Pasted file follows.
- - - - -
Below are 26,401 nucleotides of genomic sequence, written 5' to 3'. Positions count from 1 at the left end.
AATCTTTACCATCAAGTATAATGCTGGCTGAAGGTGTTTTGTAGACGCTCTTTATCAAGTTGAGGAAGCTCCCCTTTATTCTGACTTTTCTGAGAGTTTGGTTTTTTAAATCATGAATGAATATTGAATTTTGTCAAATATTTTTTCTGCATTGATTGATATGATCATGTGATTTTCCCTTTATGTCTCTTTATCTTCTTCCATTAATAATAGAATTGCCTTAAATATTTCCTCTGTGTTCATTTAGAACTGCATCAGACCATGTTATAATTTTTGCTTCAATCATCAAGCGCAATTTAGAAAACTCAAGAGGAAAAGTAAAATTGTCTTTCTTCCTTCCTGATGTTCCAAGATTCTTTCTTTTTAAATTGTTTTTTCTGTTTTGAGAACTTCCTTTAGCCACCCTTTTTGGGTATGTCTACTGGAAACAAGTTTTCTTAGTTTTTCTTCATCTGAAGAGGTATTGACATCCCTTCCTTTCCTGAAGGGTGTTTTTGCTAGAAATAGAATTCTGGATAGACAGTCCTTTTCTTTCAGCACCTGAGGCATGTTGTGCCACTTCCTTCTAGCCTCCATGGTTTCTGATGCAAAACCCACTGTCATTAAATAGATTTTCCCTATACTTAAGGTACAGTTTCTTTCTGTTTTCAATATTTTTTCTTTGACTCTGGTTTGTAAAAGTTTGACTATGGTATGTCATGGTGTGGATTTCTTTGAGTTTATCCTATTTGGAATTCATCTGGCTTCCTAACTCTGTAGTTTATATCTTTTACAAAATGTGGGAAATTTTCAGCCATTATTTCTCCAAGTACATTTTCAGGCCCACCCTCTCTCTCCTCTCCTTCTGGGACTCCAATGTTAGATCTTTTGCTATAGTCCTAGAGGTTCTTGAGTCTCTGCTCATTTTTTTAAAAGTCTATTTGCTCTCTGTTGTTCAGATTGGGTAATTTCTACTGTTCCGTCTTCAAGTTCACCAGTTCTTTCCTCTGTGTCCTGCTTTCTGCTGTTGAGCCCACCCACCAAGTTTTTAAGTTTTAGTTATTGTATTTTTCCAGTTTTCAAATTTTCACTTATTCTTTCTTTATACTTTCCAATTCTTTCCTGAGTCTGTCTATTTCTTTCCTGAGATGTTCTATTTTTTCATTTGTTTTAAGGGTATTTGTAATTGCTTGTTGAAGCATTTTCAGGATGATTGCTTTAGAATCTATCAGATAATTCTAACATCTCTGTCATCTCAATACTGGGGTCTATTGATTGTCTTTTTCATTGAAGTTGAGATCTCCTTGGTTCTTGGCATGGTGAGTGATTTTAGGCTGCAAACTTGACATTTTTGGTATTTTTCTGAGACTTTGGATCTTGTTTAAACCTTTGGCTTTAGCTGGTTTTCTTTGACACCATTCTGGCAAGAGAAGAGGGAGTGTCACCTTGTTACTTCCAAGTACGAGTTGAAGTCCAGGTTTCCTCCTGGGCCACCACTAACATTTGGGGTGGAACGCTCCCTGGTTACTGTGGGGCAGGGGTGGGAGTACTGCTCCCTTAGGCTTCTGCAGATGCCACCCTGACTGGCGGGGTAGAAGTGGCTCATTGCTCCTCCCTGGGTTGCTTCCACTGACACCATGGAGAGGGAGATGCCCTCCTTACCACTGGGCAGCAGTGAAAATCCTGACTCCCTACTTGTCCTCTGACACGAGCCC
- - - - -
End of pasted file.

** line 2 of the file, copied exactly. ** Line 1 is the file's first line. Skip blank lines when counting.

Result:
AATCTTTACCATCAAGTATAATGCTGGCTGAAGGTGTTTTGTAGACGCTCTTTATCAAGTTGAGGAAGCTCCCCTTTATTCTGACTTTTCTGAGAGTTTGGTTTTTTAAATCATGAATGAATATTGAATTTTGTCAAATATTTTTTCTGCATTGATTGATATGATCATGTGATTTTCCCTTTATGTCTCTTTATCTTCTTCCATTAATAATAGAATTGCCTTAAATATTTCCTCTGTGTTCATTTAGAACTGCATCAGACCATGTTATAATTTTTGCTTCAATCATCAAGCGCAATTTAGAAAACTCAAGAGGAAAAGTAAAATTGTCTTTCTTCCTTCCTGATGTTCCAAGATTCTTTCTTTTTAAATTGTTTTTTCTGTTTTGAGAACTTCCTTTAGCCACCCTTTTTGGGTATGTCTACTGGAAACAAGTTTTCTTAGTTTTTCTTCATCTGAAGAGGTATTGACATCCCTTCCTTTCCTGAAGGGTGTTTTTGCTAGAAATAGAATTCTGGATAGACAGTCCTTTTCTTTCAGCACCTGAGGCATGTTGTGCCACTTCCTTCTAGCCTCCATGGTTTCTGATGCAAAACCCACTGTCATTAAATAGATTTTCCCTATACTTAAGGTACAGTTTCTTTCTGTTTTCAATATTTTTTCTTTGACTCTGGTTTGTAAAAGTTTGACTATGGTATGTCATGGTGTGGATTTCTTTGAGTTTATCCTATTTGGAATTCATCTGGCTTCCTAACTCTGTAGTTTATATCTTTTACAAAATGTGGGAAATTTTCAGCCATTATTTCTCCAAGTACATTTTCAGGCCCACCCTCTCTCTCCTCTCCTTCTGGGACTCCAATGTTAGATCTTTTGCTATAGTCCTAGAGGTTCTTGAGTCTCTGCTCATTTTTTTAAAAGTCTATTTGCTCTCTGTTGTTCAGATTGGGTAATTTCTACTGTTCCGTCTTCAAGTTCACCAGTTCTTTCCTCTGTGTCCTGCTTTCTGCTGTTGAGCCCACCCACCAAGTTTTTAAGTTTTAGTTATTGTATTTTTCCAGTTTTCAAATTTTCACTTATTCTTTCTTTATACTTTCCAATTCTTTCCTGAGTCTGTCTATTTCTTTCCTGAGATGTTCTATTTTTTCATTTGTTTTAAGGGTATTTGTAATTGCTTGTTGAAGCATTTTCAGGATGATTGCTTTAGAATCTATCAGATAATTCTAACATCTCTGTCATCTCAATACTGGGGTCTATTGATTGTCTTTTTCATTGAAGTTGAGATCTCCTTGGTTCTTGGCATGGTGAGTGATTTTAGGCTGCAAACTTGACATTTTTGGTATTTTTCTGAGACTTTGGATCTTGTTTAAACCTTTGGCTTTAGCTGGTTTTCTTTGACACCATTCTGGCAAGAGAAGAGGGAGTGTCACCTTGTTACTTCCAAGTACGAGTTGAAGTCCAGGTTTCCTCCTGGGCCACCACTAACATTTGGGGTGGAACGCTCCCTGGTTACTGTGGGGCAGGGGTGGGAGTACTGCTCCCTTAGGCTTCTGCAGATGCCACCCTGACTGGCGGGGTAGAAGTGGCTCATTGCTCCTCCCTGGGTTGCTTCCACTGACACCATGGAGAGGGAGATGCCCTCCTTACCACTGGGCAGCAGTGAAAATCCTGACTCCCTACTTGTCCTCTGACACGAGCCC